- House lights (fear of causing the house to burn down).
- Car doors (fear of car being stolen).
- Re-reading postal letters and greetings cards before sealing / mailing (fear of writing something inappropriate or offensive).
- Candles (fear of causing the house to burn down).
- Route after driving (fear of causing an accident).
- Wallet or purse (fear of losing important bank cards or documents).
- Illnesses and symptoms online (fear of developing an illness, constant checking of symptoms).
- People – Calling and Texting (fear of harm happening to a loved one).
- Reassurance (fear of saying or doing something to offend or upset a loved one).
- Re-reading words or lines in a book over and over again (fear of not quite taking in the information or missing something important from the text).
- Schizophrenia Symptoms – (fear that OCD is a precursor to Schizophrenia which will cause them to lose control).
The checking is often carried out multiple times, sometimes hundreds of times, and for hours on end, resulting in the person being late for work, dates and other appointments. This can have a serious impact on a person’s ability to hold down jobs and relationships. The checking can also cause damage to objects that are constantly being checked.
Contamination – the need to clean and wash is the compulsion, the obsessive fear is that something is contaminated and/or may cause illness, and ultimately death, to a loved one or oneself.
- Using public toilets (fear of contracting germs from other people).
- Coming into contact with chemicals (fear of contamination).
- Shaking hands (fear of contracting germs from other people).
- Touching door knobs/handles (fear of contracting germs from other people).
- Using public telephones (fear of contracting germs from other people).
- Waiting in a GP’s surgery (fear of contracting germs from other people).
- Visiting hospitals (fear of contracting germs from other people).
- Eating in a cafe/restaurant (fear of contracting germs from other people).
- Washing clothes in a launderette (fear of contracting germs from other people).
- Touching bannisters on staircases (fear of contracting germs from other people).
- Touching poles (fear of contracting germs from other people).
- Being in a crowd (fear of contracting germs from other people).
- Avoiding red objects and stains (fear of contracting HIV/AIDS from blood like stains).
- Clothes (having to shake clothes to remove dead skin cells, fear of contamination).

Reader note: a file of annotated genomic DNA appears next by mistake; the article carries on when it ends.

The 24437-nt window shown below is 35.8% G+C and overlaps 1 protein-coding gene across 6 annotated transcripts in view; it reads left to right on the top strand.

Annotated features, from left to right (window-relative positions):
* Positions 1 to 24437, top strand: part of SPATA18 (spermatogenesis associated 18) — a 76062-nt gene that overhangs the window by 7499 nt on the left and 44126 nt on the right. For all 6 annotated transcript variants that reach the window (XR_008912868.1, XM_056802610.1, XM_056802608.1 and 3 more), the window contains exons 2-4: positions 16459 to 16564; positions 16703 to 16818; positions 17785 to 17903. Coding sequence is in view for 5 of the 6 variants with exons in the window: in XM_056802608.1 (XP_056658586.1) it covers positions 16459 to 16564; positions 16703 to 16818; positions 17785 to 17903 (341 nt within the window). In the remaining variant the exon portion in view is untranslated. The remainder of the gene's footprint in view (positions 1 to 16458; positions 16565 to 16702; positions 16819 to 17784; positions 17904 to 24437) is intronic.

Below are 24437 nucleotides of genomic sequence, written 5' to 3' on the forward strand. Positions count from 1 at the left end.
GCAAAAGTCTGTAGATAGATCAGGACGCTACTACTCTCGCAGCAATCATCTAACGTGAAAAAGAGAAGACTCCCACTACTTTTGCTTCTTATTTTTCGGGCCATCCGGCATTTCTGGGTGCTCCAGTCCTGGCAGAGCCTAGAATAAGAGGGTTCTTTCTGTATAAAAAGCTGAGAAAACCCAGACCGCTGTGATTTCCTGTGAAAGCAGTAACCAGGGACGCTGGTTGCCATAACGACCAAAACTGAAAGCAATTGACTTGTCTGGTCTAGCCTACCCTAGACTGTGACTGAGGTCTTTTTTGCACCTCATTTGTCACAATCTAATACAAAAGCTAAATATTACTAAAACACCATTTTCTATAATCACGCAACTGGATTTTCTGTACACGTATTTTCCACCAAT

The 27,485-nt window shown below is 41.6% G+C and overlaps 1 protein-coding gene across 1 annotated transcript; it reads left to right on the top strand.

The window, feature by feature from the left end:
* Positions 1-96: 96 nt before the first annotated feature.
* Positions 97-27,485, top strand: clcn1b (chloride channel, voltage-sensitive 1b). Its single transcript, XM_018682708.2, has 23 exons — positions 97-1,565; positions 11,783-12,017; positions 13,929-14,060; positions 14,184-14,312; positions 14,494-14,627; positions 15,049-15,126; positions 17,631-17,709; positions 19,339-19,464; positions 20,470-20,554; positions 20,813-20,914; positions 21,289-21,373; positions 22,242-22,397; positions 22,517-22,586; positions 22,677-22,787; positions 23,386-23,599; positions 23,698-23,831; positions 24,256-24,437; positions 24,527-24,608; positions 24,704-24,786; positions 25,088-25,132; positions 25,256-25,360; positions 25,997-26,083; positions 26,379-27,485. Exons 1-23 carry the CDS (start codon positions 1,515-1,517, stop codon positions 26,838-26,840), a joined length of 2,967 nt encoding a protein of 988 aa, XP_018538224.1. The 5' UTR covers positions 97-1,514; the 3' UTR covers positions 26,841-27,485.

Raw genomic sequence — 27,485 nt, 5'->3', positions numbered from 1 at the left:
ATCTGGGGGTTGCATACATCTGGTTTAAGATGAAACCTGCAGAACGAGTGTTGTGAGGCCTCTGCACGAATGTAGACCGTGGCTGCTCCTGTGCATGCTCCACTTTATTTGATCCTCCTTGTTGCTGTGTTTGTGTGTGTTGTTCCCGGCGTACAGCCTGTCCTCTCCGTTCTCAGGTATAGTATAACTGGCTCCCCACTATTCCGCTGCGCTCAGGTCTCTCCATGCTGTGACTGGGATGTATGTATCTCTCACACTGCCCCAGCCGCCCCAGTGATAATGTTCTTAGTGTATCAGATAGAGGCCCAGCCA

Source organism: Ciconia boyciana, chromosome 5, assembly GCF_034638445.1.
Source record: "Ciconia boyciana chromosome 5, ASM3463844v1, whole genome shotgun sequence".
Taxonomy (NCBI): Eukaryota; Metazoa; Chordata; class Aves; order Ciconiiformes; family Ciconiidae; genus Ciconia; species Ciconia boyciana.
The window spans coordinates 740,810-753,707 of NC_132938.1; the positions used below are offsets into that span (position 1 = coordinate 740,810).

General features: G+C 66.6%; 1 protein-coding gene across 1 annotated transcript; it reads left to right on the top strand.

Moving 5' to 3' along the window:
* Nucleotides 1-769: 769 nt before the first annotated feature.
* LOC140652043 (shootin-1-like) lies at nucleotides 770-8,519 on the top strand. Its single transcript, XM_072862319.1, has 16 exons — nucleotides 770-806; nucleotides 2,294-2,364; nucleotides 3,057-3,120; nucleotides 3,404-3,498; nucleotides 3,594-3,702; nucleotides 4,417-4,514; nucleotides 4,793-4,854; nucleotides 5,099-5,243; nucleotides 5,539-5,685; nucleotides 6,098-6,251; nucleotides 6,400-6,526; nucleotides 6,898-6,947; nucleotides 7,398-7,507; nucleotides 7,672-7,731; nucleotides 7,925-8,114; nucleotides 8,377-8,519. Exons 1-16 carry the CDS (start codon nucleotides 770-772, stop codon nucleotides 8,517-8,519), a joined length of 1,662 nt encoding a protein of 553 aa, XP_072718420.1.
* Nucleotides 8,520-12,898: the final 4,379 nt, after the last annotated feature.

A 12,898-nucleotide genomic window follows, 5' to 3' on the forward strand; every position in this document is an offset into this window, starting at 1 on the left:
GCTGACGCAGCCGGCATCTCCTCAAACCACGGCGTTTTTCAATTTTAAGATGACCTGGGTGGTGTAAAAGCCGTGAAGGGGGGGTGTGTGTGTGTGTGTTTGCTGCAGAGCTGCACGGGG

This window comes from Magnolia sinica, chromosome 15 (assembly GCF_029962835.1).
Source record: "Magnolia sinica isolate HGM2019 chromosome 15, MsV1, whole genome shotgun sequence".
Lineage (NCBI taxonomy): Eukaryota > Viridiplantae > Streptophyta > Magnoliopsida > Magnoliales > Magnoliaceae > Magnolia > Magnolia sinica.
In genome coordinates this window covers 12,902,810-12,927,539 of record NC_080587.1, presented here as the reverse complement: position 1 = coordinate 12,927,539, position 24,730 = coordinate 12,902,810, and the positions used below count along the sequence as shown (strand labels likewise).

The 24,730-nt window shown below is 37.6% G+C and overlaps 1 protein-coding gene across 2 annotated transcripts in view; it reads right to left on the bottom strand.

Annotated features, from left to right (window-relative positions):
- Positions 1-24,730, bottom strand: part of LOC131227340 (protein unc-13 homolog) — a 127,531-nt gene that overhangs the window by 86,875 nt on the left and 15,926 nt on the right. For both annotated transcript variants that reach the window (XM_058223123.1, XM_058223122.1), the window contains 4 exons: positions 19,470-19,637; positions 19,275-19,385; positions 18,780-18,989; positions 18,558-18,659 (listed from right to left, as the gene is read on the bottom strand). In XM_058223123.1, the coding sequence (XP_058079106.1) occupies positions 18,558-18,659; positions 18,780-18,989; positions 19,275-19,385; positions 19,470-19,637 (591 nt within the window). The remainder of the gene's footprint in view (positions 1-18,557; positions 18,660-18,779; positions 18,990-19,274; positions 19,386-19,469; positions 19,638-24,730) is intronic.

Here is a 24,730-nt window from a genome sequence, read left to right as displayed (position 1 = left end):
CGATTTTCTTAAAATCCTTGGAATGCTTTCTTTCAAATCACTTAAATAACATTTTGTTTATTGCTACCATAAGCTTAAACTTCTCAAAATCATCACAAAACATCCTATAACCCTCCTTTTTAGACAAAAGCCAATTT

- Excessive Tooth Brushing (fear of leaving minute remains of mouth disease).
- Cleaning of Kitchen and Bathroom (fear of germs being spread to family).
Diagnosis of Obsessive Compulsive Disorder
There are four DSM diagnostic criteria for obsessive–compulsive disorder
- The person has to have obsessions, compulsions, or both. The DSM defines obsessions as thoughts that happen multiple times that the person does not want. The person has to try to get rid of the thoughts. The DSM defines compulsions as actions done multiple times because of an obsession. These actions are done to reduce the stress caused by an obsession.
- The obsessions or compulsions take a lot of time or cause lots of problems in the person’s life.
- The symptoms are not caused by a drug or a different medical problem.
- The problems are not closer to the problems caused other mental disorders such as an anxiety disorder or body dysmorphic disorder.
The fifth edition of the Diagnostic and Statistical Manual of Mental Disorders (DSM-5), a widely used manual for diagnosing mental disorders, defines obsessive–compulsive personality disorder (in Axis II Cluster C) as an extensive pattern of preoccupation with perfectionism, orderliness, and interpersonal and mental control, at the cost of efficiency, flexibility and openness. Symptoms must appear by early adulthood and in multiple contexts. At least four of the following should be present
- Is preoccupied with details, rules, lists, order, organization, or schedules to the extent that the major point of the activity is lost.
- Shows perfectionism that interferes with task completion (e.g., is unable to complete a project because his or her own overly strict standards are not met).
- Is excessively devoted to work and productivity to the exclusion of leisure activities and friendships (not accounted for by obvious economic necessity).
- Is overconscientious, scrupulous, and inflexible about matters of morality, ethics, or values (not accounted for by cultural or religious identification).